Is hooking up feminist?


#1

Originally published at: https://boingboing.net/2017/10/02/is-hooking-up-feminist.html


#3

I suppose the behaviour could definitely be viewed as feminist in the sense that:

1 - Most guys engaging in such behaviour are proud, not embarrassed of it, and
2 - I’ve personally heard more than one misogynist tell me that liberation of women would lead to exactly this behaviour.

If you are going to free people up to make their own choices on sexuality, then absolutely women should have the same choices as men in this regard, and that’s entirely separate from any discussion on whether or not the culture itself is a positive or negative one.


#4

Choice? Check. Consent? Check? No double standard? Check. Mutual benefit? Check.

It’s looking pretty good for hooking up being feminist, at least in terms of doctrine. In addition, hooking up rejects the base patriarchal views of sex that traditionally reduce a woman’s agency.

As to the issue of not…

valuing the things that we define as feminine

I’m unclear as to how a woman making the choice to hook up is still considered “masculine” in 2017 or worthy of a reward for breaking a (toxic and outdated) stereotype, at least outside the realm of religious fundies.


#5

If we want a more feminine-influenced culture (and I do), men need to be more feminine.


#6

I disagree. Men don’t need to be more feminine, but they do need to be more active in breaking down and letting go of the patriarchy.

Say this article was about the influence on our culture of African Americans. Would you then say “If we want a more African American-influenced culture (and I do), men need to be more African American”?


#7

Men don’t need to be more feminine, but they do need to be more active in breaking down and letting go of the patriarchy.

I equate that with “be more feminine, guys.”

Update (2): men need to do their half (or 90%, or whatever), it’s not women’s responsibility.

Say this article was about the influence on our culture of African Americans. Would you then say “If we want a more African American-influenced culture (and I do), men need to be more African American”?

No, I would not. There are cultural differences, and skin color differences, but those differences are relatively superficial, in comparison to the fundamental biological polarity of sex.


#8

I dunno, and it’s not my place to say based on my gender identity.

¯_(ツ)_/¯


#9

Oh look, a thread about feminism where the only commenters (up until now) are male.


#10

So, just throwing this out there, I know it sounds crazy, but is it possible that college women are having sex just because they like to have sex?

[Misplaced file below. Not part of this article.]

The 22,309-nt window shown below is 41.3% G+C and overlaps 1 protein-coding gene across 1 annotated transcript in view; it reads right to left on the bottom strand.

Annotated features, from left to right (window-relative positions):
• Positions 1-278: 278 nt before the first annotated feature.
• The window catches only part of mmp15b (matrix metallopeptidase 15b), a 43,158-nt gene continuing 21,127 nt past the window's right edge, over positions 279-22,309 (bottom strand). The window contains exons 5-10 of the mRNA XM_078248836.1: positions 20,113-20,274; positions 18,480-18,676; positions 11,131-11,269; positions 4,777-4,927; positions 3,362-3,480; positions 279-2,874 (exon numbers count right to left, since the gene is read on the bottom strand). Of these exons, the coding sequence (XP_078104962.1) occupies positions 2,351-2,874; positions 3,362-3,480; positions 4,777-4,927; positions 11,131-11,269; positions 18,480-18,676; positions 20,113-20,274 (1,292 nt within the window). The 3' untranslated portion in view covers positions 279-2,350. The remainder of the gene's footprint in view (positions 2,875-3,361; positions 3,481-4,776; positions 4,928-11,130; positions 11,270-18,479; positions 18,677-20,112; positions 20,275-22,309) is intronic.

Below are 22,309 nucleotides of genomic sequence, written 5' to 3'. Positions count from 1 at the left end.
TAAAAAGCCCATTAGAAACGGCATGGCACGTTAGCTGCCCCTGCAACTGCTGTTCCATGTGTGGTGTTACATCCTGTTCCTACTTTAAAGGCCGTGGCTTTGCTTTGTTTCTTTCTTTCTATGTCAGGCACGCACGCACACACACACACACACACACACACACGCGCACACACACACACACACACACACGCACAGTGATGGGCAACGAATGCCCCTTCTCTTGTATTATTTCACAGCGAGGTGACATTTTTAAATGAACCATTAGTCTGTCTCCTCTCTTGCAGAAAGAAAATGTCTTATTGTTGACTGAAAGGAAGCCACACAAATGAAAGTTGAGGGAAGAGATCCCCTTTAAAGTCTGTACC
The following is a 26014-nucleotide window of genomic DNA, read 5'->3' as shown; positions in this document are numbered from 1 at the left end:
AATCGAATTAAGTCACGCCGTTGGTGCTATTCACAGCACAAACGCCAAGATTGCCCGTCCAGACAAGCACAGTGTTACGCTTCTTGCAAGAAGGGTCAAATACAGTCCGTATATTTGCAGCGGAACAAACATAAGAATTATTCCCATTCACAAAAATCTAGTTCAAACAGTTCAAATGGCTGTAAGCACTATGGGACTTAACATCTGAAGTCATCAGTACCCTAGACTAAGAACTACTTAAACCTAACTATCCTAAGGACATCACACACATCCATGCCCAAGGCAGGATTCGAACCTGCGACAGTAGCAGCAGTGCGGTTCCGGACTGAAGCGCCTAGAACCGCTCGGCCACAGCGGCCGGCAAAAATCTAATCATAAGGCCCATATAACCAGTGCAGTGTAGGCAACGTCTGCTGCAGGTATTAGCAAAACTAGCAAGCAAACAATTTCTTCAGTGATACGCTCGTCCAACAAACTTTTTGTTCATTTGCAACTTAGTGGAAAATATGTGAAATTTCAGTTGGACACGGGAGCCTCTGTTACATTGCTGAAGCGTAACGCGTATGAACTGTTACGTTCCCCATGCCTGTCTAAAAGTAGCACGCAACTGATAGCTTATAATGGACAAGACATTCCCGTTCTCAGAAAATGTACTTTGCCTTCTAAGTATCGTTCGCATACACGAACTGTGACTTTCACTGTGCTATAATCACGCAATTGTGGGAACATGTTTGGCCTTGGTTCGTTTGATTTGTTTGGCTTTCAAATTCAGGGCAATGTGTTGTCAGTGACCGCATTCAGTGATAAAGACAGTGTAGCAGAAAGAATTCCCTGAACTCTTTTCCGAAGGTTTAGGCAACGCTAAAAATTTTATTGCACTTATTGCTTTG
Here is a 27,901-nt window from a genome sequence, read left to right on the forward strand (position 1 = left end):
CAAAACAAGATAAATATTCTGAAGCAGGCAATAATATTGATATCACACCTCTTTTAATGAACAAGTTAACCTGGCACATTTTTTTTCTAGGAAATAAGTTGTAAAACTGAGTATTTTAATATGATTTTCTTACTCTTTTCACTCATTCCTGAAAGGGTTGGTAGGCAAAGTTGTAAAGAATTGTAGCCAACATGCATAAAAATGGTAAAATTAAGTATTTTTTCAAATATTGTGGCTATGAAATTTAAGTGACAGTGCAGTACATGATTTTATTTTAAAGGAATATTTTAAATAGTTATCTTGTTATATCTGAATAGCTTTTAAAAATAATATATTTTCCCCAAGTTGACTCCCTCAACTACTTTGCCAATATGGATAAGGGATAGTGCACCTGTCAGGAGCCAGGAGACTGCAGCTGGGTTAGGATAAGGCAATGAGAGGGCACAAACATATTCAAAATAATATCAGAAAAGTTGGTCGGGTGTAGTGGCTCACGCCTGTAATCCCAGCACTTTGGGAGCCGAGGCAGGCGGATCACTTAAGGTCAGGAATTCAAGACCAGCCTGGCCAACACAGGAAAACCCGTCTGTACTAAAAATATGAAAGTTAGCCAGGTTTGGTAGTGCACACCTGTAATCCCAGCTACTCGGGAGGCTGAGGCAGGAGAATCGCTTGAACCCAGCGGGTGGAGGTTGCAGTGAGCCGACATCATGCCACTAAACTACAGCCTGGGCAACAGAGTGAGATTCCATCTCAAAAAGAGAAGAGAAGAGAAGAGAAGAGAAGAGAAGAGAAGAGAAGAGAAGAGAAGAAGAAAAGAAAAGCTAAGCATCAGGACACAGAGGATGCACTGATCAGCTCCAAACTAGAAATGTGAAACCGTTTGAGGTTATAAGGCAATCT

#11

Well to be fair statistically that’s going to happen here anyway. As with any of these posts the mods will be watching to make sure that the less-represented gender’s opinions, when they arrive, are not unduly dismissed.

Unfortunately so far the only apparent female to post aside from the author showed up to snark rather than give their opinion, however. :stuck_out_tongue:


#12

as long is consent is respected and everyones being ethical, i could give a fuck!


#13

American attitudes about sex cannot be seperated from the larger context of American Culture, which simply does not treat women as well as it treats men. If that is the point that the author is making, fine. Otherwise, I don’t see the utility in asking such a question.


#15

I’m sick and in a shitty mood because my country can’t seem to stop self-destructing, and the bad news just keeps on coming; you’ll have to forgive me if I don’t feel like pontificating on this subject yet again for the umpteenth time when I already know all too well how these discussions go.


#17

I listened to the podcast, but I haven’t read the book (and I’m decades past college). Feminist or not, the “hook-up culture” as described here sounds bleak as hell. It’s not about wild, uninhibited sex. It’s about a rigid system of deliberate joylessness, where emotion is practically taboo. Women hook up to improve their social status, and they’re penalized for displaying any sign of affection. The men are likewise penalized, but they’ve already been trained to associate emotion with weakness.


#18

I can’t listen to the podcast at the moment, but I wondered what solutions or remedies the interview offered, if any?


#19

Worth mentioning that the gender balance on college campuses is shifting wildly, in “favor” of who is debatable, but lots more women, fewer men.

The rate of change is also increasing!

Scary consequences in terms of the future though. Angry poorly educated disenfranchised white men are a troubling group.


#21

Sure, but the changes that we are trying to make are cultural differences, not biological. I think the analogy works. That is unless you are arguing that ovaries somehow make women less capable of being, say, an investment banker.


#22

Yes and no - Fighting for the actual rights and emancipation of actual women is feminist. Breaking the patriarchal control of reproduction, social norms, and expression is a significant part of that.

But I would argue that dwelling upon which characteristics or attitudes are stereotypically masculine or feminine is a regressive waste of time, and IMO counter to feminist ideal and praxis. Freeing people from the cultural baggage of expectations and gender roles seems to me incompatible with merely trading or re-assigning those roles. It means doing away with stereotyped behaviors and their reflections in our institutions.

ETA: When I say “actual women”, I don’t mean that in a TERFy way. I meant actual as opposed to merely stereotyped femininity.


#23

Does it matter one way or the other? Like, are glaciers good or bad? Do potatoes exist? How would a baby seal eat a Big Mac?


#24

I feel a sudden uncontrollable urge to read three Atlantic thinkpieces on ALL those topics.